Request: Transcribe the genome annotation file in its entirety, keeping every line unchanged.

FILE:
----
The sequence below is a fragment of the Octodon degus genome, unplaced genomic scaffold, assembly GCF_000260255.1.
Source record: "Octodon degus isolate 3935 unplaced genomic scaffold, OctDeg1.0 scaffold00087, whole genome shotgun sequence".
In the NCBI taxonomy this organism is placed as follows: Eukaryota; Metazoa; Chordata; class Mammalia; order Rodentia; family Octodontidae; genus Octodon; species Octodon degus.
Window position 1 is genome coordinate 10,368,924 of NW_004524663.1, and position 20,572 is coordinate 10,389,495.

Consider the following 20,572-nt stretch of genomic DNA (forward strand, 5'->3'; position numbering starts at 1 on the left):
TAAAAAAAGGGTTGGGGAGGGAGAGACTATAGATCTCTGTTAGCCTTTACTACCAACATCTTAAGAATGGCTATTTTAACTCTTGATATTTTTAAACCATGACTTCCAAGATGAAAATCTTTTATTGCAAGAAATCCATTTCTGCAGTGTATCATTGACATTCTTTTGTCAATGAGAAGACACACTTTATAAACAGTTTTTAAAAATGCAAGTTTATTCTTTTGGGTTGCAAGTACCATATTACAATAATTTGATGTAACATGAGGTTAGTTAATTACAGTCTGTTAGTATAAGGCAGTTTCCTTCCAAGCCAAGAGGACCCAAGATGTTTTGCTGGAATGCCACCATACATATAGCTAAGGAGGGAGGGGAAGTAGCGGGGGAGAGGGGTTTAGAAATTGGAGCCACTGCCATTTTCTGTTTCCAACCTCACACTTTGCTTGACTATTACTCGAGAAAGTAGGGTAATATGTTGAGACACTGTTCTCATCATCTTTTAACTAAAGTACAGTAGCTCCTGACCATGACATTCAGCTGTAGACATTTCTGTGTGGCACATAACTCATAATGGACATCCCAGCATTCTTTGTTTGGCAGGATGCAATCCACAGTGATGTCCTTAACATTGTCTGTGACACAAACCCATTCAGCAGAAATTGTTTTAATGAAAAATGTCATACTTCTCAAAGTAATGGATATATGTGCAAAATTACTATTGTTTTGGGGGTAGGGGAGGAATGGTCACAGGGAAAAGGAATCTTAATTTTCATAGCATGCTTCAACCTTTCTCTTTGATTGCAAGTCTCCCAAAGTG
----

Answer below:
The sequence below is a fragment of the Octodon degus genome, unplaced genomic scaffold, assembly GCF_000260255.1.
Source record: "Octodon degus isolate 3935 unplaced genomic scaffold, OctDeg1.0 scaffold00087, whole genome shotgun sequence".
In the NCBI taxonomy this organism is placed as follows: Eukaryota; Metazoa; Chordata; class Mammalia; order Rodentia; family Octodontidae; genus Octodon; species Octodon degus.
Window position 1 is genome coordinate 10,368,924 of NW_004524663.1, and position 20,572 is coordinate 10,389,495.

Consider the following 20,572-nt stretch of genomic DNA (forward strand, 5'->3'; position numbering starts at 1 on the left):
TAAAAAAAGGGTTGGGGAGGGAGAGACTATAGATCTCTGTTAGCCTTTACTACCAACATCTTAAGAATGGCTATTTTAACTCTTGATATTTTTAAACCATGACTTCCAAGATGAAAATCTTTTATTGCAAGAAATCCATTTCTGCAGTGTATCATTGACATTCTTTTGTCAATGAGAAGACACACTTTATAAACAGTTTTTAAAAATGCAAGTTTATTCTTTTGGGTTGCAAGTACCATATTACAATAATTTGATGTAACATGAGGTTAGTTAATTACAGTCTGTTAGTATAAGGCAGTTTCCTTCCAAGCCAAGAGGACCCAAGATGTTTTGCTGGAATGCCACCATACATATAGCTAAGGAGGGAGGGGAAGTAGCGGGGGAGAGGGGTTTAGAAATTGGAGCCACTGCCATTTTCTGTTTCCAACCTCACACTTTGCTTGACTATTACTCGAGAAAGTAGGGTAATATGTTGAGACACTGTTCTCATCATCTTTTAACTAAAGTACAGTAGCTCCTGACCATGACATTCAGCTGTAGACATTTCTGTGTGGCACATAACTCATAATGGACATCCCAGCATTCTTTGTTTGGCAGGATGCAATCCACAGTGATGTCCTTAACATTGTCTGTGACACAAACCCATTCAGCAGAAATTGTTTTAATGAAAAATGTCATACTTCTCAAAGTAATGGATATATGTGCAAAATTACTATTGTTTTGGGGGTAGGGGAGGAATGGTCACAGGGAAAAGGAATCTTAATTTTCATAGCATGCTTCAACCTTTCTCTTTGATTGCAAGTCTCCCAAAGTG